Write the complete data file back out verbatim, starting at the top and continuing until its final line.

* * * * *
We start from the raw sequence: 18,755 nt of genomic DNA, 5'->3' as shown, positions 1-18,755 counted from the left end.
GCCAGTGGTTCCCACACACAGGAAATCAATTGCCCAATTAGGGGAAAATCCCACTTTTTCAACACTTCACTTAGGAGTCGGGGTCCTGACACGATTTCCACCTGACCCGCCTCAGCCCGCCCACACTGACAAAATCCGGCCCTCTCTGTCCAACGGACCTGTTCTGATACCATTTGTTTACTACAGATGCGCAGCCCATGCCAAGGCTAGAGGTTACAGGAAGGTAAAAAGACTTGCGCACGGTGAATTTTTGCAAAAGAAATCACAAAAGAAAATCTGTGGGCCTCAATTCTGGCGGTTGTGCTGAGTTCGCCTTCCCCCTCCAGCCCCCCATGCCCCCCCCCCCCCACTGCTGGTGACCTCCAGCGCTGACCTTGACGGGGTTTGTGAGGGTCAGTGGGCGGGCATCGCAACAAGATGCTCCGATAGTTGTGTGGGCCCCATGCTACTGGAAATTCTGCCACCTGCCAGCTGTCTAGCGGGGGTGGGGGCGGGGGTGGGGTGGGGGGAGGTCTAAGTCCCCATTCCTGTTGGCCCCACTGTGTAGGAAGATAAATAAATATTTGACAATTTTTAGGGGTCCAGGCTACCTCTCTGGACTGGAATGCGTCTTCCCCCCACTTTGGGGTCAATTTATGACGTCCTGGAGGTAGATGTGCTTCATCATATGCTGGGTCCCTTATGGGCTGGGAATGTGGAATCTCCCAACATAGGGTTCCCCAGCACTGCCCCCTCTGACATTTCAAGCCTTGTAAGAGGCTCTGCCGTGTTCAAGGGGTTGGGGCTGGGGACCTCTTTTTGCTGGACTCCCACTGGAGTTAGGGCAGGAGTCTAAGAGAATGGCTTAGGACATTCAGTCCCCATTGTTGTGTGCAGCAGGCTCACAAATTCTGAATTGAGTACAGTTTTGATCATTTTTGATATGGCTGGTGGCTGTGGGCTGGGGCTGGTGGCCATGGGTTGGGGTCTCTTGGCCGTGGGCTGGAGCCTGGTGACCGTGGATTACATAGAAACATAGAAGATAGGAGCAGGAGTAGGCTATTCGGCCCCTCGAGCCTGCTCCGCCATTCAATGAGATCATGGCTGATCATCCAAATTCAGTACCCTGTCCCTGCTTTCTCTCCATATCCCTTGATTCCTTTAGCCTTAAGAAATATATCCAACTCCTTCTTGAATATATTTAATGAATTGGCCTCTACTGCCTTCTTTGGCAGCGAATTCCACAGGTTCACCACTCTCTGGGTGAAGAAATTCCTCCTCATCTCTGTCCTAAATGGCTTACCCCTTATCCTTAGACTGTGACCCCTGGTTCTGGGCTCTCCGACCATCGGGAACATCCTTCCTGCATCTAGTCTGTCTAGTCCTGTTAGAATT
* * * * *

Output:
We start from the raw sequence: 18,755 nt of genomic DNA, 5'->3' as shown, positions 1-18,755 counted from the left end.
GCCAGTGGTTCCCACACACAGGAAATCAATTGCCCAATTAGGGGAAAATCCCACTTTTTCAACACTTCACTTAGGAGTCGGGGTCCTGACACGATTTCCACCTGACCCGCCTCAGCCCGCCCACACTGACAAAATCCGGCCCTCTCTGTCCAACGGACCTGTTCTGATACCATTTGTTTACTACAGATGCGCAGCCCATGCCAAGGCTAGAGGTTACAGGAAGGTAAAAAGACTTGCGCACGGTGAATTTTTGCAAAAGAAATCACAAAAGAAAATCTGTGGGCCTCAATTCTGGCGGTTGTGCTGAGTTCGCCTTCCCCCTCCAGCCCCCCATGCCCCCCCCCCCCCACTGCTGGTGACCTCCAGCGCTGACCTTGACGGGGTTTGTGAGGGTCAGTGGGCGGGCATCGCAACAAGATGCTCCGATAGTTGTGTGGGCCCCATGCTACTGGAAATTCTGCCACCTGCCAGCTGTCTAGCGGGGGTGGGGGCGGGGGTGGGGTGGGGGGAGGTCTAAGTCCCCATTCCTGTTGGCCCCACTGTGTAGGAAGATAAATAAATATTTGACAATTTTTAGGGGTCCAGGCTACCTCTCTGGACTGGAATGCGTCTTCCCCCCACTTTGGGGTCAATTTATGACGTCCTGGAGGTAGATGTGCTTCATCATATGCTGGGTCCCTTATGGGCTGGGAATGTGGAATCTCCCAACATAGGGTTCCCCAGCACTGCCCCCTCTGACATTTCAAGCCTTGTAAGAGGCTCTGCCGTGTTCAAGGGGTTGGGGCTGGGGACCTCTTTTTGCTGGACTCCCACTGGAGTTAGGGCAGGAGTCTAAGAGAATGGCTTAGGACATTCAGTCCCCATTGTTGTGTGCAGCAGGCTCACAAATTCTGAATTGAGTACAGTTTTGATCATTTTTGATATGGCTGGTGGCTGTGGGCTGGGGCTGGTGGCCATGGGTTGGGGTCTCTTGGCCGTGGGCTGGAGCCTGGTGACCGTGGATTACATAGAAACATAGAAGATAGGAGCAGGAGTAGGCTATTCGGCCCCTCGAGCCTGCTCCGCCATTCAATGAGATCATGGCTGATCATCCAAATTCAGTACCCTGTCCCTGCTTTCTCTCCATATCCCTTGATTCCTTTAGCCTTAAGAAATATATCCAACTCCTTCTTGAATATATTTAATGAATTGGCCTCTACTGCCTTCTTTGGCAGCGAATTCCACAGGTTCACCACTCTCTGGGTGAAGAAATTCCTCCTCATCTCTGTCCTAAATGGCTTACCCCTTATCCTTAGACTGTGACCCCTGGTTCTGGGCTCTCCGACCATCGGGAACATCCTTCCTGCATCTAGTCTGTCTAGTCCTGTTAGAATT